Not to beat a dead horse, but I wanted to be clear on the importance of IT documentation. To date, I’ve yet to start with a client who already has it. In some cases I’ve been able to force the previous IT support vendor to put something together from their records (always an awkward conversation), but even then it’s been so inaccurate that it is virtually worthless.
I wish I remembered who first told me “document it, or it doesn’t exist”. It might have been my boss when I used to work as a systems admin at a local software developer company, as that mantra is more common with programmers. But of all the advice I’ve been given in my career, that one stands out the most.
Ironically, when I went to technical college, we were taught how to tear down hardware and build it up again, how not to electrocute ourselves, and how to diagnose both hardware and software issues with computers. But what was woefully absent was any kind of documentation training, which is a real shame. But to be frank, I think this really separates the professionals from the amateurs.
Francis Bacon once famously said “Knowledge is power”. With IT documentation, you harness the power to make informed decisions about your infrastructure.
I’ve planned for some time to write a series of blog posts featuring the IT tool kit and apps I have at my disposal. Apparently today is the day I start.
Being über mobile wasn’t a conscious decision, it was a reaction to the market demand as I saw it. There are two main types of technology support service: drop-off and on-site. If you have a computer at home, it’s not generally seen as too much of a hassle to unplug everything and take it to a service depot. A busy office doesn’t necessarily have the same luxury of time or manpower. One computer out of commission costs them significant productivity. Assigning someone to drop off a computer at a tech shop and pick it up again only compounds the issue. Worse, if the issue is widespread as with network issues, it’s not something you can pack into your car and drive somewhere.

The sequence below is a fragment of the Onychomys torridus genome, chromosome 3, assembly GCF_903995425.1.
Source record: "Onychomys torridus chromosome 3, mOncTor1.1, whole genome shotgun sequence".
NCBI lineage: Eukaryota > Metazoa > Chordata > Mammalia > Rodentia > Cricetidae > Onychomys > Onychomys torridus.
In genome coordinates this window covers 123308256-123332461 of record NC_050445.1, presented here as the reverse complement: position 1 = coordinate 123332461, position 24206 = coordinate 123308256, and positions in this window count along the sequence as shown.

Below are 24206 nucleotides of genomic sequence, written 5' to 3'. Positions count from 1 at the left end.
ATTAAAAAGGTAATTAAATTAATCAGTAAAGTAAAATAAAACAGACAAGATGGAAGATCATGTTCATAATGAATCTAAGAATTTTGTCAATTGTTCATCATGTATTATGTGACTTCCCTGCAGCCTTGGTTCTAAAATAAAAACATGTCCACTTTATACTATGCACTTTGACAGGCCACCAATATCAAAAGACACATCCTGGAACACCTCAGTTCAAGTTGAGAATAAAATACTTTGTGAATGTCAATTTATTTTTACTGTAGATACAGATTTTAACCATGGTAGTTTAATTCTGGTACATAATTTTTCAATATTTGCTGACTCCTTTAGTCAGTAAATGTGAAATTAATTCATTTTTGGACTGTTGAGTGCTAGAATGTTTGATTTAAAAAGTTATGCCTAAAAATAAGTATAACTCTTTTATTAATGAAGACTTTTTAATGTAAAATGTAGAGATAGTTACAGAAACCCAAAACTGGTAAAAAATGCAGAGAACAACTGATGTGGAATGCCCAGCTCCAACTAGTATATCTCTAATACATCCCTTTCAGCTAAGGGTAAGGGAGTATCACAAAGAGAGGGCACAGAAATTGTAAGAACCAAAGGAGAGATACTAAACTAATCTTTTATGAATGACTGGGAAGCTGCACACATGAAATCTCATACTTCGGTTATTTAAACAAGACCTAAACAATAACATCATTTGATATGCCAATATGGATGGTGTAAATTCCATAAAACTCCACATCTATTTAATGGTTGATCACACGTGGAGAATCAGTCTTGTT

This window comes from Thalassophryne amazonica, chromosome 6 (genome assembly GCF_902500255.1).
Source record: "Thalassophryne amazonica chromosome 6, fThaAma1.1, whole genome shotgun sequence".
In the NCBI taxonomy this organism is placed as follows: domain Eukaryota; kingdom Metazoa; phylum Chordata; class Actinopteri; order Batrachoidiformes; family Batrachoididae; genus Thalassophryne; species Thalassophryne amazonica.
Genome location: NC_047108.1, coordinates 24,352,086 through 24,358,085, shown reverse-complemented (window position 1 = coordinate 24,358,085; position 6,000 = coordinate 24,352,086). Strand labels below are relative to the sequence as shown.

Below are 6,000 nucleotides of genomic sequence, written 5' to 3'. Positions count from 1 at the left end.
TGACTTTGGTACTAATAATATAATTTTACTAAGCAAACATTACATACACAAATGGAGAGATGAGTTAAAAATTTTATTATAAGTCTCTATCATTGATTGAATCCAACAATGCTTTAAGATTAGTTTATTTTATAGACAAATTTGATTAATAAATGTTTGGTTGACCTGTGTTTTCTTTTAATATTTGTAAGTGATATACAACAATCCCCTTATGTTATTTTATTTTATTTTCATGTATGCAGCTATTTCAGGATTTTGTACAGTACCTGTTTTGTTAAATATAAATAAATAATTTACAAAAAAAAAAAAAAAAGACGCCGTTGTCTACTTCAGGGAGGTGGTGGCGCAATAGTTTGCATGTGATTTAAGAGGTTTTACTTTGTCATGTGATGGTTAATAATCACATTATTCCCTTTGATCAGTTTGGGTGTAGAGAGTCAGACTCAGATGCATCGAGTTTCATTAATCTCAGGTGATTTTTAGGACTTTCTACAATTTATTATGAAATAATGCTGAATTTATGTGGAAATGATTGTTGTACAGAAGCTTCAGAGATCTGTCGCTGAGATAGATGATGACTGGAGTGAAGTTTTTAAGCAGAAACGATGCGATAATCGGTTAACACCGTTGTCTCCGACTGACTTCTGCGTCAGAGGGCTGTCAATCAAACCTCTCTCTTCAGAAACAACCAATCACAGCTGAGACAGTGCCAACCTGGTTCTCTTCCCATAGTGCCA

So I resolved to give businesses the white glove treatment (as opposed to the rubber glove). Complimentary pick up, drop off; active on site and remote support.
So without further delay, here is part 1 of my IT tool kit feature, What’s In The Bag
I’d discovered Kato through ThinkGeek but purchased directly from the Hazard 4 website. The best part about it was the adaptability of it, and that there were dedicated pockets for both a tablet and a netbook. Specifically, it was said to accommodate the iPad and an 11″ MacBook Air perfectly. And so it does. So integral to my mobility is this bag, that I choose many tools based solely on whether they will fit inside.
Some of my colleagues highly recommend a larger camera bag which has greater capacity for more tools, but for the purposes of mobility, less is more.
Mid-2012 Apple MacBook Air 11″
This is my first MacBook, but not my first Mac. My previous (and only) two laptops were an Asus W3V, followed by a Dell XPS M1530. What I took away from my experiences with both models (and from all the laptops I serviced in the line of duty) was that laptops don’t live long and most aren’t very well made. Hauling around a laptop as one often does in my line of work, I learned quickly that holding it wrong could produce some frightening crackling sounds due to shoddy plastic flexing. So when I had opportunity to buy the famed aluminum unibody notebook, I took it and I’ve been completely satisfied by the result. This despite the fact that many of the tools I came to rely on were Windows only. That said, I’ve never been left wanting, and the tools I use now vastly outperform the ones I once used. Within days of getting it, a friend was admiring it and accidentally dropped it on hardwood — not even a scratch on it.
I chose the MacBook Air 11″ due to the ultra portability and was also influenced by the fact that it fit perfectly inside Hazard 4’s “Kato”. It’s also impossibly light. I can comfortably hold it with a couple of fingers. The one addition I made when ordering was to add 8GB of RAM, which in hindsight was a wise investment.
Apple iPhone 5